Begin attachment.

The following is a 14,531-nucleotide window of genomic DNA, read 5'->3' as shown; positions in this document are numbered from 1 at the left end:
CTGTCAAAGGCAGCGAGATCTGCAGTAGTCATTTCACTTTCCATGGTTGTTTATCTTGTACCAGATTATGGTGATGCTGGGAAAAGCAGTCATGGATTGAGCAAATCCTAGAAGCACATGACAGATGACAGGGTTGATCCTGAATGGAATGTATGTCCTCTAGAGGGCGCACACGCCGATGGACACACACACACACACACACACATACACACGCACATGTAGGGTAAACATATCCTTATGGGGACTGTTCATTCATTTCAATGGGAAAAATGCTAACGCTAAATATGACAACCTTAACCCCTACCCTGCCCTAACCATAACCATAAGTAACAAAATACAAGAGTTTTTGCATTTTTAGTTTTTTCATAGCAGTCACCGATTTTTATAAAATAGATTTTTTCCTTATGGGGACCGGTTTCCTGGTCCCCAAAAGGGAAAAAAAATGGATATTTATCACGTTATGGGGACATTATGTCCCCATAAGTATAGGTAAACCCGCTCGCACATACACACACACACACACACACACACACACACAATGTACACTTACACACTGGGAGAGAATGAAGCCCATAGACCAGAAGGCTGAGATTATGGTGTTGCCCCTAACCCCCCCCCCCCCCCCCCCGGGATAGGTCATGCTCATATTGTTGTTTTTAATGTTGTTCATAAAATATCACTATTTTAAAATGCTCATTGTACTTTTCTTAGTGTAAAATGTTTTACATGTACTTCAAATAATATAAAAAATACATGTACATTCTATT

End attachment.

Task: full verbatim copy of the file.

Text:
The following is a 14,531-nucleotide window of genomic DNA, read 5'->3' as shown; positions in this document are numbered from 1 at the left end:
CTGTCAAAGGCAGCGAGATCTGCAGTAGTCATTTCACTTTCCATGGTTGTTTATCTTGTACCAGATTATGGTGATGCTGGGAAAAGCAGTCATGGATTGAGCAAATCCTAGAAGCACATGACAGATGACAGGGTTGATCCTGAATGGAATGTATGTCCTCTAGAGGGCGCACACGCCGATGGACACACACACACACACACACACATACACACGCACATGTAGGGTAAACATATCCTTATGGGGACTGTTCATTCATTTCAATGGGAAAAATGCTAACGCTAAATATGACAACCTTAACCCCTACCCTGCCCTAACCATAACCATAAGTAACAAAATACAAGAGTTTTTGCATTTTTAGTTTTTTCATAGCAGTCACCGATTTTTATAAAATAGATTTTTTCCTTATGGGGACCGGTTTCCTGGTCCCCAAAAGGGAAAAAAAATGGATATTTATCACGTTATGGGGACATTATGTCCCCATAAGTATAGGTAAACCCGCTCGCACATACACACACACACACACACACACACACACACAATGTACACTTACACACTGGGAGAGAATGAAGCCCATAGACCAGAAGGCTGAGATTATGGTGTTGCCCCTAACCCCCCCCCCCCCCCCCCCGGGATAGGTCATGCTCATATTGTTGTTTTTAATGTTGTTCATAAAATATCACTATTTTAAAATGCTCATTGTACTTTTCTTAGTGTAAAATGTTTTACATGTACTTCAAATAATATAAAAAATACATGTACATTCTATT